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Iowa Politics Roundup: 2009 in Review PDF Print E-mail
Commentary/Politics - Iowa Politics
Written by Lynn Campbell   
Wednesday, 30 December 2009 14:55

January

January 10: Matt Strawn becomes chair of the Republican Party of Iowa, defeating former State Representative Danny Carroll of Grinnell by a vote of 10-7 to replace Stewart Iverson. Strawn, the Iowa Barnstormers co-owner and former state director for John McCain, takes his dark-horse candidacy on the road in the months after the November election. Members of the Republican State Central Committee attributed Strawn's win to his ability to use fresh approaches to bring in new members and said his state listening tour helped him gain credibility in his quest for the position.

 
Iowa Politics Roundup: Legislative Session Should Be Short and Painful PDF Print E-mail
Commentary/Politics - Iowa Politics
Written by Lynn Campbell   
Friday, 18 December 2009 15:03

The 2010 legislative session will be dominated by budget cuts, government consolidation, and reorganization when state lawmakers return in January with what some say is a $1-billion shortfall and a midterm election just 10 months away.

Rather than a 100-day session, lawmakers will aim to have an 80-day session to do their part to cut spending. Shortening the session will save about $40,000 a day.

During a recent IowaPolitics.com legislative forum, Senate Majority Leader Mike Gronstal (D-Council Bluffs) warned that it will be a painful session as lawmakers work to realign state government with revenues. House and Senate Democratic leaders have vowed not to increase taxes in 2010 but have repeated that everything is on the table for cuts.

 
Iowa Politics Roundup: Consolidation Takes Center Stage as Budget Solution PDF Print E-mail
Commentary/Politics - Iowa Politics
Written by Lynn Campbell   
Friday, 11 December 2009 16:58

Governor Chet Culver used a speech before the Iowa Taxpayers Association to unveil 90 cost-saving recommendations proposed by consultant Public Works of Philadelphia that he said have the potential to save $341 million in the first year, and nearly $1.7 billion in the next five years.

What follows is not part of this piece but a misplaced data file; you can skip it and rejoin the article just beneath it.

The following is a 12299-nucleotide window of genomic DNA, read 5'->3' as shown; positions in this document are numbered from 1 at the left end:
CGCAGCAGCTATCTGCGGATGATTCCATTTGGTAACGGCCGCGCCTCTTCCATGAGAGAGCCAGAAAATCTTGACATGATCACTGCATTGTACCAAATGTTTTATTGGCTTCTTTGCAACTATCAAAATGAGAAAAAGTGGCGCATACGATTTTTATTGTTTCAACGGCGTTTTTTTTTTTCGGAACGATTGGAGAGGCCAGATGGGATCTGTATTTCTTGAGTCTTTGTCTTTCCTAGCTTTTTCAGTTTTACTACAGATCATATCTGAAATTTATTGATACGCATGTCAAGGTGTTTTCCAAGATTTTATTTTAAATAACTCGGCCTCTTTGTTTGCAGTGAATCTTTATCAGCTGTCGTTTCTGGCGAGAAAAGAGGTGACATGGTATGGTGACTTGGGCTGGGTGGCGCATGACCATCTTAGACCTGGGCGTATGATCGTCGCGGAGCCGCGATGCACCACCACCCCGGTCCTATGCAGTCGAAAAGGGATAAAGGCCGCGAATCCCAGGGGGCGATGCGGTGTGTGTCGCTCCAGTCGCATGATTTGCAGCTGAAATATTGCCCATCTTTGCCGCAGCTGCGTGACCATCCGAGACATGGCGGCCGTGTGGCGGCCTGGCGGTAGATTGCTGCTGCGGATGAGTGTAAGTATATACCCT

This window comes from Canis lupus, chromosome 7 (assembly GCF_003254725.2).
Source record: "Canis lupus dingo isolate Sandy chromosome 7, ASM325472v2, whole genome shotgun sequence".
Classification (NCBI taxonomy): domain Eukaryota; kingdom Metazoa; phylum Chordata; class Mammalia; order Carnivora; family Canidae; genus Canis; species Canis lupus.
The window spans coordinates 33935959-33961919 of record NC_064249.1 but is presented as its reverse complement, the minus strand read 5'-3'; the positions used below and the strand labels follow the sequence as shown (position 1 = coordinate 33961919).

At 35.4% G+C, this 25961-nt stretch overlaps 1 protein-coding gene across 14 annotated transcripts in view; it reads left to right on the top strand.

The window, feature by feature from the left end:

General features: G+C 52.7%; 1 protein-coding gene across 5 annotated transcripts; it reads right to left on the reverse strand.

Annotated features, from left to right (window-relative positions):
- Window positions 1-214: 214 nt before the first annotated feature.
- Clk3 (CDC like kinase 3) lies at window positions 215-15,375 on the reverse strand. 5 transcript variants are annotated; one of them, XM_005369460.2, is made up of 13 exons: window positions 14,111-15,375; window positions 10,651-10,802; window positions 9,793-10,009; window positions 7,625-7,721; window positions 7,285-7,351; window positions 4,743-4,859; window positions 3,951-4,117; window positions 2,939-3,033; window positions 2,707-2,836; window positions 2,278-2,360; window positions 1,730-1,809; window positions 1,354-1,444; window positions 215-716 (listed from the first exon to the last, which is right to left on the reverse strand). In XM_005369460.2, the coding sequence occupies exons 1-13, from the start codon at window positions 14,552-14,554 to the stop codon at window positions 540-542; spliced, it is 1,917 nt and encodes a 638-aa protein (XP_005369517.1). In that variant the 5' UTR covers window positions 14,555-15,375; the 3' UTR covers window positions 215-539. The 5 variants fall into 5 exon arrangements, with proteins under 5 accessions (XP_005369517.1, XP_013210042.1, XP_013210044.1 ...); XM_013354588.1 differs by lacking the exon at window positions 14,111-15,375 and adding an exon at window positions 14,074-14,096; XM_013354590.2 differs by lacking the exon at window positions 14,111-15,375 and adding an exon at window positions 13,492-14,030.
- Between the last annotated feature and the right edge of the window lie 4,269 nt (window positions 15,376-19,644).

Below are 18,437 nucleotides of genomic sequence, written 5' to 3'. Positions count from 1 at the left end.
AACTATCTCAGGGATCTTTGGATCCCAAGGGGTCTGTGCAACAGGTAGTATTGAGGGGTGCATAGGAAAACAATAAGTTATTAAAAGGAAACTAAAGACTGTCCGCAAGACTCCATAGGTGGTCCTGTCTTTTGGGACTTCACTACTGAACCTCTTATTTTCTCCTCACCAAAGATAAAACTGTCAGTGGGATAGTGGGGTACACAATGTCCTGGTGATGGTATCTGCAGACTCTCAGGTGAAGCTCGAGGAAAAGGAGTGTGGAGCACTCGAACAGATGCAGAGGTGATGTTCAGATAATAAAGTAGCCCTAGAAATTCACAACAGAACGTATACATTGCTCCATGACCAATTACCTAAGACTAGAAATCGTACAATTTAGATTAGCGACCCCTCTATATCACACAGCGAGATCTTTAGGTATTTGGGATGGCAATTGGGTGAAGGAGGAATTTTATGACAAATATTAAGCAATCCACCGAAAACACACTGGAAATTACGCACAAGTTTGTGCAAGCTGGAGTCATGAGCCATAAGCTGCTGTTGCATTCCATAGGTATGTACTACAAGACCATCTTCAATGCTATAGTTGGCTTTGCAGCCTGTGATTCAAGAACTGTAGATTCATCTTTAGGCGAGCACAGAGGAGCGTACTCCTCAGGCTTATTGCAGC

Many of the proposals call for consolidation. They include consolidating the state's 223 data centers, 23 e-mail systems, and $2 million in wireless-equipment contracts now purchased from seven vendors. They also call for consolidating mailrooms, Department of Natural Resources offices in Des Moines, and administrative functions at Department of Human Services institutions.

The report also calls for reducing the state's car fleet, consolidating property management, and selling surplus properties, including 5 to 10 percent of the 8,000 acres of state-owned prison farms that are no longer mission-critical.

And it calls for reducing human-resource staff in departments, using state master contracts for commonly purchased goods, negotiating Medicaid durable-medical-equipment prices, increasing efforts to collect debt, and making it easier to collect unpaid taxes.

 
Iowa Politics Roundup: Key Legislator Sees Consolidation as Key to Balancing Budget PDF Print E-mail
Commentary/Politics - Iowa Politics
Written by Lynn Campbell   
Friday, 04 December 2009 13:44

Iowa must look toward consolidating state agencies, school districts, and counties as a way to help balance the state budget, a key legislator said at a recent IowaPolitics.com forum in Davenport.

"What we're going to have to do is consolidate," said Representative David Jacoby (D-Coralville), chair of the economic-development budget subcommittee. "We're going to look at consolidation, streamlining, and at the same time improving services."

Jacoby said legislators are working to consolidate the Department of Economic Development, Iowa Workforce Development, and the Department of Cultural Affairs. "It makes sense to me that we move these three agencies together under the same roof," he said. "It saves an administrative cost and it saves in rent that we're paying. That is a big leap I think we'll take at the state level."

 
Iowa Politics Roudup: Guantanamo-Detainee Plan Stirs Controversy PDF Print E-mail
Commentary/Politics - Iowa Politics
Written by Lynn Campbell   
Friday, 20 November 2009 16:35

The issue of housing accused terrorists in the Midwest was at the forefront this week as Thomson Correctional Center, in Illinois just over the Mississippi River from Iowa, is considered as a potential landing spot for Guantanamo Bay detainees after they leave Cuba.

Iowa Republicans spoke out against the possible transfer, while Democrats said they'd be open to the option.

Governor Chet Culver said that the transfer could create much-needed jobs.

 
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